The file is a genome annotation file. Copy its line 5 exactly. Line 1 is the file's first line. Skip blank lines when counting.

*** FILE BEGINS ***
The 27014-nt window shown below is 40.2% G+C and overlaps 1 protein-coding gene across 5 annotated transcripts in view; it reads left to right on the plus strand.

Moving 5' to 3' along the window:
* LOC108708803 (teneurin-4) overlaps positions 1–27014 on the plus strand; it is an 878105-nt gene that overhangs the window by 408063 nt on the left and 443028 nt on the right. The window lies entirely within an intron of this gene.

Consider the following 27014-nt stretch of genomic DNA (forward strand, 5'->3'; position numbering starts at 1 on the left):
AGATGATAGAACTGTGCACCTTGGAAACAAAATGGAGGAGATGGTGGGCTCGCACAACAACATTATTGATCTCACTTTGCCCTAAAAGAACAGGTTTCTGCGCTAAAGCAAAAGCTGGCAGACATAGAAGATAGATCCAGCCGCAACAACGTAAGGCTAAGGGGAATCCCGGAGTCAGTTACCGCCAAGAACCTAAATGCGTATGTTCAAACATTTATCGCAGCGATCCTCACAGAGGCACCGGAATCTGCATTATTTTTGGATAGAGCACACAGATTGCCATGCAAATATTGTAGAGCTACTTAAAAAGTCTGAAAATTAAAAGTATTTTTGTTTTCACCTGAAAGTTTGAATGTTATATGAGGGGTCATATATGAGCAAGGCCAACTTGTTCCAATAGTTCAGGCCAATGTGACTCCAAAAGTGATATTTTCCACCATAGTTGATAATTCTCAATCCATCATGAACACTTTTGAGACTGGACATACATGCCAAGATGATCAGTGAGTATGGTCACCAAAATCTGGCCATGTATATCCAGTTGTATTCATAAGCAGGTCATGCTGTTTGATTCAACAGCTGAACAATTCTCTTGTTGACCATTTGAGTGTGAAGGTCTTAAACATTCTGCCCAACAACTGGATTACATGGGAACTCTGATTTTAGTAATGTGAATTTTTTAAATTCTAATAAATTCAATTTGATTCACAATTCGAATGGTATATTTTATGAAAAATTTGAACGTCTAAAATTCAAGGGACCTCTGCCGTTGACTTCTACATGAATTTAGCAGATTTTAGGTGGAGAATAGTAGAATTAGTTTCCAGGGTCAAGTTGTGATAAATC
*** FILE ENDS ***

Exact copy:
AGATGATAGAACTGTGCACCTTGGAAACAAAATGGAGGAGATGGTGGGCTCGCACAACAACATTATTGATCTCACTTTGCCCTAAAAGAACAGGTTTCTGCGCTAAAGCAAAAGCTGGCAGACATAGAAGATAGATCCAGCCGCAACAACGTAAGGCTAAGGGGAATCCCGGAGTCAGTTACCGCCAAGAACCTAAATGCGTATGTTCAAACATTTATCGCAGCGATCCTCACAGAGGCACCGGAATCTGCATTATTTTTGGATAGAGCACACAGATTGCCATGCAAATATTGTAGAGCTACTTAAAAAGTCTGAAAATTAAAAGTATTTTTGTTTTCACCTGAAAGTTTGAATGTTATATGAGGGGTCATATATGAGCAAGGCCAACTTGTTCCAATAGTTCAGGCCAATGTGACTCCAAAAGTGATATTTTCCACCATAGTTGATAATTCTCAATCCATCATGAACACTTTTGAGACTGGACATACATGCCAAGATGATCAGTGAGTATGGTCACCAAAATCTGGCCATGTATATCCAGTTGTATTCATAAGCAGGTCATGCTGTTTGATTCAACAGCTGAACAATTCTCTTGTTGACCATTTGAGTGTGAAGGTCTTAAACATTCTGCCCAACAACTGGATTACATGGGAACTCTGATTTTAGTAATGTGAATTTTTTAAATTCTAATAAATTCAATTTGATTCACAATTCGAATGGTATATTTTATGAAAAATTTGAACGTCTAAAATTCAAGGGACCTCTGCCGTTGACTTCTACATGAATTTAGCAGATTTTAGGTGGAGAATAGTAGAATTAGTTTCCAGGGTCAAGTTGTGATAAATC